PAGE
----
The choir portal of Hellvi Church carries a runic inscription which proclaims that a man called Lafrans Botvidarson built the church. The oldest part of the church is the tower, Romanesque in style. The upper part of the tower collapsed following a storm in 1534, hence its unusual shape. The nave and choir date from the middle of the 13th century and display an early form of Gothic style. The nave consists of two aisles, divided by two central columns. The choir is square in form and the church lacks an apse; the straight eastern wall has a group of three Gothic windows.
The altarpiece bears the initials of the Swedish king Charles XII and the date 1726. The pulpit is older, from 1633. A gallery that today is placed in the north-western corner of the interior was built in 1704 and paid for by 16 skippers from Sønderborg in Denmark; a testimony to intense maritime contacts. It is decorated with pictures of the apostles, Christ and two saints. The baptismal font is from the 17th century but with a copper dish from 1704; the latter also a gift by a Sønderborg skipper.References:
Roman Walls of Lugo are an exceptional architectural, archaeological and constructive legacy of Roman engineering, dating from the 3rd and 4th centuries AD. The Walls are built of internal and external stone facings of slate with some granite, with a core filling of a conglomerate of slate slabs and worked stone pieces from Roman buildings, interlocked with lime mortar.
Their total length of 2117 m in the shape of an oblong rectangle occupies an area of 1.68 ha. Their height varies between 8 and 10 m, with a width of 4.2 m, reaching 7 m in some specific points. The walls still contain 85 external towers, 10 gates (five of which are original and five that were opened in modern times), four staircases and two ramps providing access to the walkway along the top of the walls, one of which is internal and the other external. Each tower contained access stairs leading from the intervallum to the wall walk of town wall, of which a total of 21 have been discovered to date.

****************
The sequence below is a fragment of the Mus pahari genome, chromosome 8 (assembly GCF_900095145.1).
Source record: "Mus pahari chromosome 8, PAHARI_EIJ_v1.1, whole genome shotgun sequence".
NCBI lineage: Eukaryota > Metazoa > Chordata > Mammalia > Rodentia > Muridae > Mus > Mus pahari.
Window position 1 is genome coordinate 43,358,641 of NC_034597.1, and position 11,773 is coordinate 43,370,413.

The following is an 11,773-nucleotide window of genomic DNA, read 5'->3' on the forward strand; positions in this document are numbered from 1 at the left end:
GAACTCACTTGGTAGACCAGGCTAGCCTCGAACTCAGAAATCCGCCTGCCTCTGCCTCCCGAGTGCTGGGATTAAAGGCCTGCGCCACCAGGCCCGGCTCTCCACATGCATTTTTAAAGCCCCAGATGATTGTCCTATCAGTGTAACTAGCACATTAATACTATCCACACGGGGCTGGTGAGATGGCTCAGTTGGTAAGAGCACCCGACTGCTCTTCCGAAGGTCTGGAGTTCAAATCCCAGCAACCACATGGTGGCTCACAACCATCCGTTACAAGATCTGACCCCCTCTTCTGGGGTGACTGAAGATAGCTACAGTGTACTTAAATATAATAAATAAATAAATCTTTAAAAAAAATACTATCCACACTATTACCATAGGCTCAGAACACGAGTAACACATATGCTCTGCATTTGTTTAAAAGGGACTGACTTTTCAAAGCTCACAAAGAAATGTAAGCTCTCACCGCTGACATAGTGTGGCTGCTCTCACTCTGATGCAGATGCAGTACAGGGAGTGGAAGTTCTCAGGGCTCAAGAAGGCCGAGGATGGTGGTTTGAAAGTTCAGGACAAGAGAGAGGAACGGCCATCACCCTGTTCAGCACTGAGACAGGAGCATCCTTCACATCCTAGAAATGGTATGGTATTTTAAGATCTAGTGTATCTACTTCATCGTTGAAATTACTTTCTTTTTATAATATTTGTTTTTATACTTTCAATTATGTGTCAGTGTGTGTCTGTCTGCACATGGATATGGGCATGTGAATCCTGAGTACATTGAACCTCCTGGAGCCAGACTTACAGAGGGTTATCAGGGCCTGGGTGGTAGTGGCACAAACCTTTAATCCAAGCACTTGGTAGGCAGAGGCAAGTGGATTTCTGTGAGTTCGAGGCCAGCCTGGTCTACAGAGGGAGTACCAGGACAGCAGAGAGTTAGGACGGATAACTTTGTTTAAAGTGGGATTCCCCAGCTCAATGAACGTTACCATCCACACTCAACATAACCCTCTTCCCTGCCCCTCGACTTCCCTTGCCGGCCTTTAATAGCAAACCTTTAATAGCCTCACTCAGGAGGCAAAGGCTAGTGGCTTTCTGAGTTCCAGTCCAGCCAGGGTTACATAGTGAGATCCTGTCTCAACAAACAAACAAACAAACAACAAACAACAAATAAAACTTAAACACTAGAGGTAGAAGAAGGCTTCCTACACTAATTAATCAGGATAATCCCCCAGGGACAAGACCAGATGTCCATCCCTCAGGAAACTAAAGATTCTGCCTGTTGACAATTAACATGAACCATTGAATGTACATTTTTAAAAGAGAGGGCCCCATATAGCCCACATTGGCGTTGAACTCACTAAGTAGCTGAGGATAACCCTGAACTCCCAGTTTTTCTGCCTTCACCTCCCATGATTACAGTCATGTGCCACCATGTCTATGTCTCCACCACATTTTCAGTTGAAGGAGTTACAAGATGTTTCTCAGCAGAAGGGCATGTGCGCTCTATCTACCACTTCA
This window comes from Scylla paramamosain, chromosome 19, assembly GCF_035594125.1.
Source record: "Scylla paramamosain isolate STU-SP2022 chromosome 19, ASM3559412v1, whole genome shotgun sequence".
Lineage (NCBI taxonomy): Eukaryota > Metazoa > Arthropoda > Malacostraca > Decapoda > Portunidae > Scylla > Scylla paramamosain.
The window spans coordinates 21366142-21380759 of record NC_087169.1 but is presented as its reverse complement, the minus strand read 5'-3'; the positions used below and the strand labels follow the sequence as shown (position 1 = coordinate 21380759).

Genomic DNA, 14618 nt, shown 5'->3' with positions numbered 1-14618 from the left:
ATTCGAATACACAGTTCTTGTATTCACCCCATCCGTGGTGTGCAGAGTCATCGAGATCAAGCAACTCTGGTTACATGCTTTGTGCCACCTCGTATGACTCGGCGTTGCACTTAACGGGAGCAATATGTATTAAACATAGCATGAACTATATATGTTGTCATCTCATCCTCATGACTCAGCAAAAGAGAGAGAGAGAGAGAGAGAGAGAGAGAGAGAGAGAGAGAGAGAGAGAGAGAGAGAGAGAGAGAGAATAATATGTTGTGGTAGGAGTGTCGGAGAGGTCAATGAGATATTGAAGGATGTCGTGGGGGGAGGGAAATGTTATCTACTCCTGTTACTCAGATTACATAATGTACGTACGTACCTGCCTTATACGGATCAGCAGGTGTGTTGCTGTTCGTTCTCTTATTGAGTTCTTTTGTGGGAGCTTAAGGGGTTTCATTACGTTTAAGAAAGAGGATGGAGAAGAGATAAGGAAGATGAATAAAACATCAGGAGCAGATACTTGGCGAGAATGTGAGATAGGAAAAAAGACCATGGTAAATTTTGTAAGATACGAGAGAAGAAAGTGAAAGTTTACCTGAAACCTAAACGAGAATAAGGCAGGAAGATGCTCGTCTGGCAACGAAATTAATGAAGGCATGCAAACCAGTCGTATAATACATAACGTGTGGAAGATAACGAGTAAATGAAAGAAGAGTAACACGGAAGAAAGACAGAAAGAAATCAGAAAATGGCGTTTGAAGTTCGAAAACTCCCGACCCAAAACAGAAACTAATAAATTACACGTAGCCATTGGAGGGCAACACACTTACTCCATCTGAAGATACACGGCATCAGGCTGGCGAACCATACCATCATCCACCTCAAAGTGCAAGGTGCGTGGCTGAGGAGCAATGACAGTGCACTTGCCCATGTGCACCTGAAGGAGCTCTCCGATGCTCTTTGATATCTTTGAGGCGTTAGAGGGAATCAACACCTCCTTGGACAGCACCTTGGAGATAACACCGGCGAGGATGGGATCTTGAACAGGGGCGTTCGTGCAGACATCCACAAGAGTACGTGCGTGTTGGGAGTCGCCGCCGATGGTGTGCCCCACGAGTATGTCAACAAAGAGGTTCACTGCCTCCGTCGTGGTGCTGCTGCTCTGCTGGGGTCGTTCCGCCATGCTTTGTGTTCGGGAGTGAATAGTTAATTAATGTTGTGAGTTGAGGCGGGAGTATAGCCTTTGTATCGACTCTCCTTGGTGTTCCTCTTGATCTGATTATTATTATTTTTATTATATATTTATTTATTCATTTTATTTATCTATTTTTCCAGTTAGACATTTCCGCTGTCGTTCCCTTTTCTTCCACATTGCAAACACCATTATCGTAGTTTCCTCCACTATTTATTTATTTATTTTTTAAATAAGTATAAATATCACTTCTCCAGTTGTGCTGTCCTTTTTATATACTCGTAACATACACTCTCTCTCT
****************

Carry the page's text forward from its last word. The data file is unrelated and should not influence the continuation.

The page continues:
The defences of Lugo are the most complete and best preserved example of Roman military architecture in the Western Roman Empire.
Despite the renovation work carried out, the walls conserve their original layout and the construction features associated with their defensive purpose, with walls, battlements, towers, fortifications, both modern and original gates and stairways, and a moat.
Since they were built, the walls have defined the layout and growth of the city, which was declared a Historical-Artistic Ensemble in 1973, forming a part of it and becoming an emblematic structure that can be freely accessed to walk along. The local inhabitants and visitors alike have used them as an area for enjoyment and as a part of urban life for centuries.
The fortifications were added to UNESCO"s World Heritage List in late 2000 and are a popular tourist attraction.